I haven’t got much time/willpower in the past few weeks to move forward with this project too much (still working on the peeps’ budgeting skills) so I decided to ramble about some long term ideas I have instead of sharing my progress - because apparently I do have enough time and willpower to ramble about that sort of thing.
I’ve got a pretty good idea about the game world, even though that’s something that’s not going to be very relevant for a looong time. Let me walk you through the way I got there:
The original idea
The basic inspiration for this project was the Nemesis system in the LOTR game Shadow of Mordor. You can read about it here in case you don’t know how it works.
The system is relatively simple and just works. It’s awesome. I was honestly expecting pretty much every game made since to rip it off and do something similar, but as far as I know it hasn’t really been copied. Curious.
Anyway, my first idea was to use a similar system and give the player the role of a police officer. Most of the game would revolve around the fact that you’d do your best to get criminal scum off the streets, only to watch them walk after paying off judges or simply doing their time, while the real bosses laugh to your face. The game would give you the option to either stick with this “hard way” or simply snap and start dispensing lethal justice as a vigilante. This was actually meant to be a board game. This simple premise evolved and mutated and eventually I ended up with something completely different (more focused on on player in the role of journalists and/or crime bosses trying to subvert or eliminate various politicians and businessmen). Eventually I decided that the board game has become so different that I might as well give the original idea another go. I found Defold and here I am.
While I haven’t completely resigned on the original police officer approach, it will only be one possible way of playing the game, as I’ve decided to make the whole thing much more open-ended. Which meant that if I want bad guys coming back for more after being defeated, they must have a way to do that even if the player decides to go on a kill frenzy (and I expect that playstyle to be rather popular). So that rules out most realistic settings. For me that meant three possibilities - fantasy, sci-fi or something like superhero comics (comic villains are notorious for their refusal to rest even in pieces). And since sci-fi has always been my thing, I’ve decided to go with that, though I plan to utilize many comic book tropes as well, since they seem to fit my idea rather neatly.
As for subgenre - well, I don’t want to spend all the energy that would be needed to create a hard sci-fi world, so I tend heavily towards space opera (the game Strange Adventures In Infinite Space being a prime example of what it should be like). Additionally, since I’m currently heavily invested into the cyberpunk genre (as I’ve mentioned elsewhere), that’s going to colour the game a lot too.
So the idea is to have a big, colourful and a little bit silly futuristic world with heavy use of body augmentation, surveilance and cutthroat everyday life, which will neatly support the gameplay mechanics I want: character development way beyond baseline human - if the player so choses, higher-ranking NPCs being physically much harder to destroy, plenty of justification for enemies to come back from the dead to haunt you - by ways of cloning, consciousness upload or good old-fashioned miraculous medicine.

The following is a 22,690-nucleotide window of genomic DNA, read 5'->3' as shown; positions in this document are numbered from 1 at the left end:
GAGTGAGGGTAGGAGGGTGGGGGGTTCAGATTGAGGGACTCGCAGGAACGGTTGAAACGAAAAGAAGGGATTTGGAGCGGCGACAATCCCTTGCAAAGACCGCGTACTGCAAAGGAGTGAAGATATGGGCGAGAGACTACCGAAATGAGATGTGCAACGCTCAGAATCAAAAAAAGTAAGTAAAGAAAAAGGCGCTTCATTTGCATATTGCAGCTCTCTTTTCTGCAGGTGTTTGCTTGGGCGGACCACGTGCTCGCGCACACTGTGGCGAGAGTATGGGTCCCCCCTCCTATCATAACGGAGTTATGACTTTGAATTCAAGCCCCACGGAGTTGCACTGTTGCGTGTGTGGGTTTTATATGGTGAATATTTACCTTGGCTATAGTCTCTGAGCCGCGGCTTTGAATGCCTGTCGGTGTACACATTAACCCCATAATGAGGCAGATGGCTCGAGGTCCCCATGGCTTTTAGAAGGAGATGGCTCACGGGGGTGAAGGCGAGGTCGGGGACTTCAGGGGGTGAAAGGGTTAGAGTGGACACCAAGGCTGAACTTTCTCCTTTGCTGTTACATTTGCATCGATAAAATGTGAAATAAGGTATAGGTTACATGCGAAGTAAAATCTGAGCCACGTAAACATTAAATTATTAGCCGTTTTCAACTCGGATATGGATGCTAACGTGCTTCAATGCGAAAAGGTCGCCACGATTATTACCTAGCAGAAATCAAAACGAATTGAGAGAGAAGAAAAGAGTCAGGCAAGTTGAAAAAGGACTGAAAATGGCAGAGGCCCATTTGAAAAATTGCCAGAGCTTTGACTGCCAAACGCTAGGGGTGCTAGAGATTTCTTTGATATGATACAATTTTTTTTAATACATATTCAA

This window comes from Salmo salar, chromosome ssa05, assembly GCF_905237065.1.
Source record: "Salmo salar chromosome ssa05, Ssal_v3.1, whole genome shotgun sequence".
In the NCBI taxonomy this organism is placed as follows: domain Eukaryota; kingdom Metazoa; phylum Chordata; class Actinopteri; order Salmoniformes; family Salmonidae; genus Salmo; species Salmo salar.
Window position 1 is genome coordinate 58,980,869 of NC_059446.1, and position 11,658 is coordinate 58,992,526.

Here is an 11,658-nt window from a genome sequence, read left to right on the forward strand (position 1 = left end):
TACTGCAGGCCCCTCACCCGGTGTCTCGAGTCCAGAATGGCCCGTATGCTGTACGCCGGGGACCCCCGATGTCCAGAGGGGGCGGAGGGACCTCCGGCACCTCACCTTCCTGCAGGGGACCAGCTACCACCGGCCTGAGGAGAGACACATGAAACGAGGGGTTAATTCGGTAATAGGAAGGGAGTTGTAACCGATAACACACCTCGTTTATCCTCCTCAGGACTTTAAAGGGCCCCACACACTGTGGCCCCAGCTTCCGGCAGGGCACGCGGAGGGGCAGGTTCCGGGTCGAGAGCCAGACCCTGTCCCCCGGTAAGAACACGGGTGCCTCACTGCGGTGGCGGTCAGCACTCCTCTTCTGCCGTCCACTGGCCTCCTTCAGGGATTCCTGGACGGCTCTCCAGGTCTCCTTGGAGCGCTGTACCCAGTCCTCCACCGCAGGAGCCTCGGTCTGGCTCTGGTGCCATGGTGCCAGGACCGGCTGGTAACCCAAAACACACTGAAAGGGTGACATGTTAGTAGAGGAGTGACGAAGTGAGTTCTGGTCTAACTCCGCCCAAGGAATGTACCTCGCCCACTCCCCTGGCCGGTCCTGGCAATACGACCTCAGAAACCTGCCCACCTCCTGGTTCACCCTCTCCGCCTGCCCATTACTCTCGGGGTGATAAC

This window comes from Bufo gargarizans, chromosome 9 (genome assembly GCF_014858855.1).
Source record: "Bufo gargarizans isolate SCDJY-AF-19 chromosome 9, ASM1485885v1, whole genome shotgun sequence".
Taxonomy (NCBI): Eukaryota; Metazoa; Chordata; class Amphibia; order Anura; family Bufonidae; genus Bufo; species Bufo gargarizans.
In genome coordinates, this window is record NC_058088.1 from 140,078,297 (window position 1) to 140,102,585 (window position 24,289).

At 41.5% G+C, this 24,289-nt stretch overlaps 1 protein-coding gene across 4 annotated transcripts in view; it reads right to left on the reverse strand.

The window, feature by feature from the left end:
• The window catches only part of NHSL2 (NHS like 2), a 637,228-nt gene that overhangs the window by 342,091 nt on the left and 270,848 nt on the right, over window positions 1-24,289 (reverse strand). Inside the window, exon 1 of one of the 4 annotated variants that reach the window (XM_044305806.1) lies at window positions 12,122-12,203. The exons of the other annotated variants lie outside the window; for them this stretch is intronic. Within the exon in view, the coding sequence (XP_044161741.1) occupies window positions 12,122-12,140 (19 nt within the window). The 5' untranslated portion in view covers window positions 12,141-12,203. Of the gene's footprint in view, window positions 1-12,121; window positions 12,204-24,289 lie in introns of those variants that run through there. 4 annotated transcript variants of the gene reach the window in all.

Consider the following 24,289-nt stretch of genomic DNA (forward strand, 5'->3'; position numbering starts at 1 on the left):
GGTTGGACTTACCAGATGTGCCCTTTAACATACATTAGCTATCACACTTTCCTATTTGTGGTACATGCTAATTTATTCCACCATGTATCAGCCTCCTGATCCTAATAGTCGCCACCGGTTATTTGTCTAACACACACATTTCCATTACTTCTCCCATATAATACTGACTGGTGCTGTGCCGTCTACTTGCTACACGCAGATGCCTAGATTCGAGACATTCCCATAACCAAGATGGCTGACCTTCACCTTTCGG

So… space station
Given the way I’m doing things, I can hardly simulate a sprawling metropolis (which is where I imagine most of the denizens of my world live). One option was for the game to take place on a tiny colony, a frontier town. Think Firefly. As seductive as that sounds, that lends itself to a western, which is a genre I never explored much. You could say it’s for me an unknown frontier it itself. And even though it would be an interesting challenge, what I don’t want is to add even more challenge on top of the whole actually learning programming to be able to do this.
Besides, space station offers me claustrophobic space with tight corridors, service shafts, possibly entire subspaces for the homeless and undesirable to dwell in and more. While I tend to think of Startopia when thinking about the basic systems I’m working on now, my idea is something like Omega in Mass Effect or the underground city in Demolition Man.
The grander scheme of things
I love when certain gameplay considerations push me towards concrete lore decisions. I want different space stations appearing in the game to differ from one another, especially when it comes to the system of government. For now I’m focusing on anarchy, but I’d very much like autoritative regimes, capitalistic societies, hell, even something like a monarchy isn’t out of the question. The question is - why would someone build something massive like a space-station and then let some rabble run it the way they see fit? And to take it from a different side: I want crime, and I want peeps to be able to hit one another over the head and take whatever money they have in their pockets. Or ransack their homes and find whatever is stashed there. Would there still be physical money in the far future? It always bothered me that in games where all payments you do by wireless transfer (often explicitly called that) you find credits stashed in all manner of places (I’m looking at you, Deus Ex).